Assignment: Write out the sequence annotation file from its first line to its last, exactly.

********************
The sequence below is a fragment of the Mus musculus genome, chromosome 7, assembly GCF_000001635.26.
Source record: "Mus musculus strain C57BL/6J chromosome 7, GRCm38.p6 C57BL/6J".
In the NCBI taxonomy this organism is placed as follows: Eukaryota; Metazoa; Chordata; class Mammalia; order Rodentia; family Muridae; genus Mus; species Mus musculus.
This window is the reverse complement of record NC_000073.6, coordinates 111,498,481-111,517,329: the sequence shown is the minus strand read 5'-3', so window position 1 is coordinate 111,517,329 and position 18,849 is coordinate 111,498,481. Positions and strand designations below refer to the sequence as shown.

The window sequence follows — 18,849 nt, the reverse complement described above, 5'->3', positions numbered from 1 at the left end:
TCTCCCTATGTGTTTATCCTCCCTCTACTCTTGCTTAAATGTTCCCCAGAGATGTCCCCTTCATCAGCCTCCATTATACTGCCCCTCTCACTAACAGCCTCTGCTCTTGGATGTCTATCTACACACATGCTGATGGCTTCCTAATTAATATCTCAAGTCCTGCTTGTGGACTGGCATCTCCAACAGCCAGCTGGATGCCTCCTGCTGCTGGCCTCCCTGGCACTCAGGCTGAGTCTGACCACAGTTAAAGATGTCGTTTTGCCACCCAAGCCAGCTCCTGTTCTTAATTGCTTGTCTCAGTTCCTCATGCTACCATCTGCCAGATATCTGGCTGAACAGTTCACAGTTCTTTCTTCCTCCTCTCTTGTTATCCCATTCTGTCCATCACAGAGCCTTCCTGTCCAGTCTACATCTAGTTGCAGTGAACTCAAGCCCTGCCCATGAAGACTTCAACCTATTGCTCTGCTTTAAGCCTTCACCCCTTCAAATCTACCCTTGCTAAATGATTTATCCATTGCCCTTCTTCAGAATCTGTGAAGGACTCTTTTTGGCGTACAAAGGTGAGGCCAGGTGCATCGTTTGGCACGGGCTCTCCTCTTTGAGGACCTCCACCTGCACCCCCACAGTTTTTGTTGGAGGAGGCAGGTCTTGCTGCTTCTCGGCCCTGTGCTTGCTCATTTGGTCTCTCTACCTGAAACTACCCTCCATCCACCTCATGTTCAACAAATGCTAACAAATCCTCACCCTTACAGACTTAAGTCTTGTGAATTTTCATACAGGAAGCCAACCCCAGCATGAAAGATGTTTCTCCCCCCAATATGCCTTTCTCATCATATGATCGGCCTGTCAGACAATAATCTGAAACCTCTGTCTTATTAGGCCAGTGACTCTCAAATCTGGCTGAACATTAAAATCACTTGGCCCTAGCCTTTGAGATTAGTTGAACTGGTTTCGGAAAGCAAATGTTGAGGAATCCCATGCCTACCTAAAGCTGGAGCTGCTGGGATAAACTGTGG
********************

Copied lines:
The sequence below is a fragment of the Mus musculus genome, chromosome 7, assembly GCF_000001635.26.
Source record: "Mus musculus strain C57BL/6J chromosome 7, GRCm38.p6 C57BL/6J".
In the NCBI taxonomy this organism is placed as follows: Eukaryota; Metazoa; Chordata; class Mammalia; order Rodentia; family Muridae; genus Mus; species Mus musculus.
This window is the reverse complement of record NC_000073.6, coordinates 111,498,481-111,517,329: the sequence shown is the minus strand read 5'-3', so window position 1 is coordinate 111,517,329 and position 18,849 is coordinate 111,498,481. Positions and strand designations below refer to the sequence as shown.

The window sequence follows — 18,849 nt, the reverse complement described above, 5'->3', positions numbered from 1 at the left end:
TCTCCCTATGTGTTTATCCTCCCTCTACTCTTGCTTAAATGTTCCCCAGAGATGTCCCCTTCATCAGCCTCCATTATACTGCCCCTCTCACTAACAGCCTCTGCTCTTGGATGTCTATCTACACACATGCTGATGGCTTCCTAATTAATATCTCAAGTCCTGCTTGTGGACTGGCATCTCCAACAGCCAGCTGGATGCCTCCTGCTGCTGGCCTCCCTGGCACTCAGGCTGAGTCTGACCACAGTTAAAGATGTCGTTTTGCCACCCAAGCCAGCTCCTGTTCTTAATTGCTTGTCTCAGTTCCTCATGCTACCATCTGCCAGATATCTGGCTGAACAGTTCACAGTTCTTTCTTCCTCCTCTCTTGTTATCCCATTCTGTCCATCACAGAGCCTTCCTGTCCAGTCTACATCTAGTTGCAGTGAACTCAAGCCCTGCCCATGAAGACTTCAACCTATTGCTCTGCTTTAAGCCTTCACCCCTTCAAATCTACCCTTGCTAAATGATTTATCCATTGCCCTTCTTCAGAATCTGTGAAGGACTCTTTTTGGCGTACAAAGGTGAGGCCAGGTGCATCGTTTGGCACGGGCTCTCCTCTTTGAGGACCTCCACCTGCACCCCCACAGTTTTTGTTGGAGGAGGCAGGTCTTGCTGCTTCTCGGCCCTGTGCTTGCTCATTTGGTCTCTCTACCTGAAACTACCCTCCATCCACCTCATGTTCAACAAATGCTAACAAATCCTCACCCTTACAGACTTAAGTCTTGTGAATTTTCATACAGGAAGCCAACCCCAGCATGAAAGATGTTTCTCCCCCCAATATGCCTTTCTCATCATATGATCGGCCTGTCAGACAATAATCTGAAACCTCTGTCTTATTAGGCCAGTGACTCTCAAATCTGGCTGAACATTAAAATCACTTGGCCCTAGCCTTTGAGATTAGTTGAACTGGTTTCGGAAAGCAAATGTTGAGGAATCCCATGCCTACCTAAAGCTGGAGCTGCTGGGATAAACTGTGG